Let’s start with the 2.0 Bi-T first.
With the all the changes that Ford has made, it is now smoother, less jerky and more responsive than before. It produces more power than the 3.2L five-cylinder turbo diesel it replaces, it’s way quieter, and it doesn’t have that thrashy, noisy and droney feel when floored at higher revs.
It’s a lot more civilised. Acceleration is strong, you put your foot down and the thing really does thrust forward, and it maintains that level of muscle as you drive along.
Additionally, because the engine is lighter than the old 3.2, or maybe it's due to the completely redesigned front end with the pushed out front tracks and long wheelbase, but somehow the new Ranger seems to steer with more agility than before, with higher levels of feel and feedback coming through. There’s a greater sense of confidence and control that you don’t quite get in any other midsized pick-up. Again, typical Ranger traits, but further refined for this application.
The 2.0 BiTurbo is also really tractable. You wouldn’t think it’s fitted with such a small-capacity engine, thanks to its big-hearted feel.
However, speaking of big hearts, the 3.0 V6 turbo-diesel is the main event in the new Ranger.
Reminiscent of the classic Ford Territory TDCi turbo-diesel of the 2010s, it is slick and sophisticated, yet offers more punch than Australia’s only locally-built SUV ever managed.
In a nutshell, the V6 amplifies the acceleration and performance of the 2.0 BiTurbo, thrusting forward with determination, accompanied by a more stirring V6 soundtrack.
Additionally, the 10-speed auto is even more relaxed, and with greater torque levels to draw upon, it’s both more responsive to throttle inputs and less likely to hunt through the gears. Better around town, stronger out on the open road and more reassuring when you need to overtake, especially at speed or blasting up a hill.
For this and other reasons, the $3000 premium paid for going the V6 is definitely worthwhile, and backed up by better fuel consumption figures than achieved by the ancient 3.2 five-pot turbo-diesel.
Moving on, regardless of engine choice in these higher-spec series, the new Ranger’s (electric) power steering is light yet direct, with an easy, natural and progressive action that does much to bridge the gap between truck and car. It’s so good, in fact, that we’d prefer a sports setting that offers the choice of a bit more weight, but given we’re in an XLT or Wildtrak, workhorse capability and off-road prowess respectively are the name of the game here.
That said, the new Ranger’s ride quality is quite remarkable. Even with wheel sizes increasing by an inch across the range, that suppleness that has long been unique to the Ford – even in the rough stuff over demanding Australian conditions – has been enhanced. You feel isolated yet in control, without lateral or bouncy movement that comes with some longer-travel alternatives.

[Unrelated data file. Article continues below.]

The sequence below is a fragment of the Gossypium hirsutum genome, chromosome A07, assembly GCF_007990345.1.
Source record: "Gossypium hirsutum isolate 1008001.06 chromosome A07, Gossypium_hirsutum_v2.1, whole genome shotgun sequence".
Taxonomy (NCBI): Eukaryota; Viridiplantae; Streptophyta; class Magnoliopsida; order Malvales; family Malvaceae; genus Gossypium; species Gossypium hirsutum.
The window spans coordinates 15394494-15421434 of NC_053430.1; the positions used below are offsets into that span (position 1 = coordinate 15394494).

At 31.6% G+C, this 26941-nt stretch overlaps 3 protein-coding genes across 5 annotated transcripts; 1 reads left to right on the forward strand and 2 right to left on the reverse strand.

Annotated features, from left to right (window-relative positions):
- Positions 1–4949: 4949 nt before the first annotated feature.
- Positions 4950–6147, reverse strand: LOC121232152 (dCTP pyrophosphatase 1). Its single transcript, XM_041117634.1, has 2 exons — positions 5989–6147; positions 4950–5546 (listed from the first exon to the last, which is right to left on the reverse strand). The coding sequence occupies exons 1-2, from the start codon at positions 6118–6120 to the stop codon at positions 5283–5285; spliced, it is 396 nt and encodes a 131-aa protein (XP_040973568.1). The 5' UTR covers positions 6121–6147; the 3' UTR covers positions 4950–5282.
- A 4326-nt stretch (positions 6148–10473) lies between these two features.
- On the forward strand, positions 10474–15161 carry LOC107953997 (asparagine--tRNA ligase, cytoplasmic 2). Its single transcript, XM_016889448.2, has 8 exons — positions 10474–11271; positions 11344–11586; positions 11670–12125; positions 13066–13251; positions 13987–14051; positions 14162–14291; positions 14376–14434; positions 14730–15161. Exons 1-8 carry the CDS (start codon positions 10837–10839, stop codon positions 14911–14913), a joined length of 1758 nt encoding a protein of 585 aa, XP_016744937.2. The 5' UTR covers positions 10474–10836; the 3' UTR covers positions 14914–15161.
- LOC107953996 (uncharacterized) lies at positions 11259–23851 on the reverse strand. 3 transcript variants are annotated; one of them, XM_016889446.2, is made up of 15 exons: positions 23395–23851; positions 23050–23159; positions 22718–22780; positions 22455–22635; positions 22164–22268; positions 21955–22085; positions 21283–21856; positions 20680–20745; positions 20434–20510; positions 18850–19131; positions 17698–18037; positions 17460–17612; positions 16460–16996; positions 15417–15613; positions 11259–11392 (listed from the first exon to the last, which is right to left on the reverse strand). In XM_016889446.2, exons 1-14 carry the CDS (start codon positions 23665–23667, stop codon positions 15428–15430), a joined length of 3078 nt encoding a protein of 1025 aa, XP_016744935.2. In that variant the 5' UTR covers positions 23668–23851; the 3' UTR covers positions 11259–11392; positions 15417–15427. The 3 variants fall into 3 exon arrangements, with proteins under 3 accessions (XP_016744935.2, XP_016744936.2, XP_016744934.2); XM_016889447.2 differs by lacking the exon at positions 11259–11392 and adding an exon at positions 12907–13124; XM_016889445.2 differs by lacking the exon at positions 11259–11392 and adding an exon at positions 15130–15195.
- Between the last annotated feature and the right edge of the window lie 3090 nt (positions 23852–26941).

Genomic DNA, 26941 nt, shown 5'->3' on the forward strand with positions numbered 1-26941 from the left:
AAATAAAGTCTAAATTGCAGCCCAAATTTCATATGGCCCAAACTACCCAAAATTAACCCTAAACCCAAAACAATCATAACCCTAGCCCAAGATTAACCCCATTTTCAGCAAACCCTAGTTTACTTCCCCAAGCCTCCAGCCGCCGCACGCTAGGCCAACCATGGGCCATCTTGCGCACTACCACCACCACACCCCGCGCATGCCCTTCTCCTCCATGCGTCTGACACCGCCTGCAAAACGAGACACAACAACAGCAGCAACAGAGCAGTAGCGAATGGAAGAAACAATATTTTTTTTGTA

Combined with that newfound refinement, robust performance, slick steering and supple ride quality, the latest Ranger cements its hard-won reputation as the best vehicle dynamically of its type available in Australia and possibly anywhere in the world. Certainly, out on the Victorian rural roads, and regardless of powertrain, the Ford 4x4s barely put a foot wrong.
The time of reckoning is truly here for the new-gen Ford Ranger.
For over a decade, the previous model was near or at the top of its class. Of course, it wasn’t without fault, but few people would argue that it nailed areas like packaging, driver enjoyment, comfort and styling.
From today, the Ranger improves on all of these attributes. No matter where you look, it's very clear that a lot of effort has gone into making this truck better than most.
And that's before you drive the now-smoother, quieter and more responsive 2.0L BiTurbo, let alone the punchy new 3.0L V6, that finally brings the muscle to match its civilised road manners. That's what we'd have – an XLT or Sport with the bigger engine and 4x4.
Now all Ford has to do is ensure it achieves the right level of quality and reliability. Only time will tell.
But one thing seems certain: the Ranger appears to have pulled clear ahead of the midsized truck pack. What may be history’s final-ever Australian designed and engineered vehicle shows the world how it’s done.
Note: CarsGuide attended this event as a guest of the manufacturer, with travel, accommodation and meals provided.